When I visited Coco Shambhala, Giles was away, but I could clearly detect his definitive and all encompassing sensibility unfolding around me.
“Many years ago, I stumbled into India as an inexperienced young backpacker, filled with dreams of beaches and temples, but from the first moment I crossed the threshold between airport and street, it was so much more than I could ever have imagined,” Giles Knapton a young Englishman, owner cum designer of the establishment says this whilst talking of the genesis of Coco Shambhala, a one-of-a-kind holiday resort in Goa.
With a passion and a song in his heart Giles started out by buying a piece of land in the village of Nerul in Bardez near the Coco beach in Goa.
He and a young architect from the UK designed the villas and gardens. He says, “I conceptualised the project and between myself and the architect, Tom Livings, we planned Coco Shambhala.”
The establishment is composed of four villas loosely surrounding a central pool. The ground areas in between are filled with native tropical foliage in a design more commanded by the space rather than by a particular landscape style diktat. Each villa is composed of two spacious bedrooms, a private jet pool, 2 bathrooms, 2 dressing rooms on the ground floor and topped with a kitchen, a large pavilion and sit-out on the first floor.
The interesting thing about the bathrooms is that in some of the villas the shower is al fresco. Nature’s bounty of birds, trees, breezes and even rain keeps you company while you indulge in personal grooming. That’s right, you are never far from nature in this property; the breezes, the chirping of the birds, the trees, and the sweet smells of the garden fill your senses completely, emptying them of all city-bred stress and worries.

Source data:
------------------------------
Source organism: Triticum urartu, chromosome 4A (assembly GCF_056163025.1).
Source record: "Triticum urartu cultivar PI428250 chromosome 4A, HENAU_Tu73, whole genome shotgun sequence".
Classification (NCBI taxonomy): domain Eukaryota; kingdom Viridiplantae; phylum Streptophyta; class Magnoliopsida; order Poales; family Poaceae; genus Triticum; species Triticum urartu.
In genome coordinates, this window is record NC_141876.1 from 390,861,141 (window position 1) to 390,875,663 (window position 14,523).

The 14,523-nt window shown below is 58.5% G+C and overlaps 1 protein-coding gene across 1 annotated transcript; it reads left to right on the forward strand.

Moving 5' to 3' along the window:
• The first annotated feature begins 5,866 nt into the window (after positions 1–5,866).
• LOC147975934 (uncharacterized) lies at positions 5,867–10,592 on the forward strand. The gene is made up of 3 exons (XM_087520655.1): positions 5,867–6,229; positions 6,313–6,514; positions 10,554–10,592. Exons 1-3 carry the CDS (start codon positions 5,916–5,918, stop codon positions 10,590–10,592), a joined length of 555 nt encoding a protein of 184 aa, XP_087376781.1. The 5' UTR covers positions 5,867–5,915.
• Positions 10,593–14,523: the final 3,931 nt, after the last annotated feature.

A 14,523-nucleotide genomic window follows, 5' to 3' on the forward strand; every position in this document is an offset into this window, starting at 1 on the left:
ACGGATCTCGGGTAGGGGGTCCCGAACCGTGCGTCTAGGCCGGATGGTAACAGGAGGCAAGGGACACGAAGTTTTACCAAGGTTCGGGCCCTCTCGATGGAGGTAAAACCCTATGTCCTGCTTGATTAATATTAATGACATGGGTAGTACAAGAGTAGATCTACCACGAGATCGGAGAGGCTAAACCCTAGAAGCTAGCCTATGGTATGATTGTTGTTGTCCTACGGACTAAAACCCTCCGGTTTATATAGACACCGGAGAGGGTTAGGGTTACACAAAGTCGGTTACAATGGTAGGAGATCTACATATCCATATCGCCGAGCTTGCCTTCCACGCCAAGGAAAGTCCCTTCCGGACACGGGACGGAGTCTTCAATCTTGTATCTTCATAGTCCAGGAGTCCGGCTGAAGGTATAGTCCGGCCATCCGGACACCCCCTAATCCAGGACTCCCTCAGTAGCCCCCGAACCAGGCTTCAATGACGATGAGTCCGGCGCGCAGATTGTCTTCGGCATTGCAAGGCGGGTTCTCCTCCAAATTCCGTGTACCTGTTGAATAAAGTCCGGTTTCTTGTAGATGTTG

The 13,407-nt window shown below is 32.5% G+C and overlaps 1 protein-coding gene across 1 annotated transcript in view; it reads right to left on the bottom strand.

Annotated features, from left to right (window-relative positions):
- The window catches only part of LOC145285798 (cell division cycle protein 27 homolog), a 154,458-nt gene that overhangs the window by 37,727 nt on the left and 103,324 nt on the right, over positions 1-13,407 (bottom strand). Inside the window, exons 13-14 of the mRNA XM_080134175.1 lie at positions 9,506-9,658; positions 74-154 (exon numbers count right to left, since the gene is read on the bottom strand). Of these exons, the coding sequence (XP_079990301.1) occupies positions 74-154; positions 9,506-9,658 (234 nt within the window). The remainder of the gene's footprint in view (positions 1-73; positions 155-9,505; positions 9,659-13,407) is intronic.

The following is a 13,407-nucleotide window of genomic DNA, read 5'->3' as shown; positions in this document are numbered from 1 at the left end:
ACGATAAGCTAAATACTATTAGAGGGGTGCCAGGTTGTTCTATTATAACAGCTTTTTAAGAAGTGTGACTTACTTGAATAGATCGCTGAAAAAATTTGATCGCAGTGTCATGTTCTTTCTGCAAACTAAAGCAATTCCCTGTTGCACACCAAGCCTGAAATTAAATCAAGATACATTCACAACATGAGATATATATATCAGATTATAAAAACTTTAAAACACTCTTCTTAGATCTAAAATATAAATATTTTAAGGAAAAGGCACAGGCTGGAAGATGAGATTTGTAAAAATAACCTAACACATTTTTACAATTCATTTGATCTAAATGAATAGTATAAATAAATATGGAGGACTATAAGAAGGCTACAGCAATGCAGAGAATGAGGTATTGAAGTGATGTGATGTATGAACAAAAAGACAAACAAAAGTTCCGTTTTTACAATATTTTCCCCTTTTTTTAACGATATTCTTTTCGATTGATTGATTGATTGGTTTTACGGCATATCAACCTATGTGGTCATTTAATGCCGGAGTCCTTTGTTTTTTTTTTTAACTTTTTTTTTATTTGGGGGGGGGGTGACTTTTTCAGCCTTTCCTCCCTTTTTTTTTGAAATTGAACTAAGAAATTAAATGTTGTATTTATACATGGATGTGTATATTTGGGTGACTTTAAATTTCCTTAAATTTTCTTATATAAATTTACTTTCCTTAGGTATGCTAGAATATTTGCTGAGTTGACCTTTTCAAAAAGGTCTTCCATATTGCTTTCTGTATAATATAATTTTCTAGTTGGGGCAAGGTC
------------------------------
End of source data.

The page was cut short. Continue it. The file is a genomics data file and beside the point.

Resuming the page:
Coco Shambhala is actually poles apart from your average Goa luxury resort. Rustic, earthy, following the lay of the land are the thoughts that come to mind when you think of the architecture of the place.
Floors are mainly constructed out of yellow oxide tinted cement. Outdoor showers have local smooth pebble embedded floors. Copper vessels commonly found in the kitchens of Goa are used as bric-a-brac or wash basins and sinks.
Talking about the indoor accessories, they dot the spaces freely in no particular format but clearly speak about someone handpicking them with love from the area around.
All modern creature comforts are at hand in spite of the innate rusticity.
One strange thing about the place though is that there are no dining room timings; this is because there is no dining room! All guest defined meals are prepared on request at a time suitable to the guest and brought to the room.
“Susegado” – is an evocative, exotic, emotive word used by the Goan people to describe their way of life, their desire to take it easy and experience each day through their senses. A stay in Coco Shambhala is fully representative of this Goan ‘mantra’, for spending time here cannot simply be defined as a holiday, it is an experience that will revive, revitalise and reawaken your senses to the wonder of architecture and nature.
In Giles own words, “ When you deserve an interlude of pampering and calm mingled with the excitement of discovering a new country – come find your way to Coco Shambhala!”
Text By Mala Bajaj
Photographs Courtesy Coco Shambhala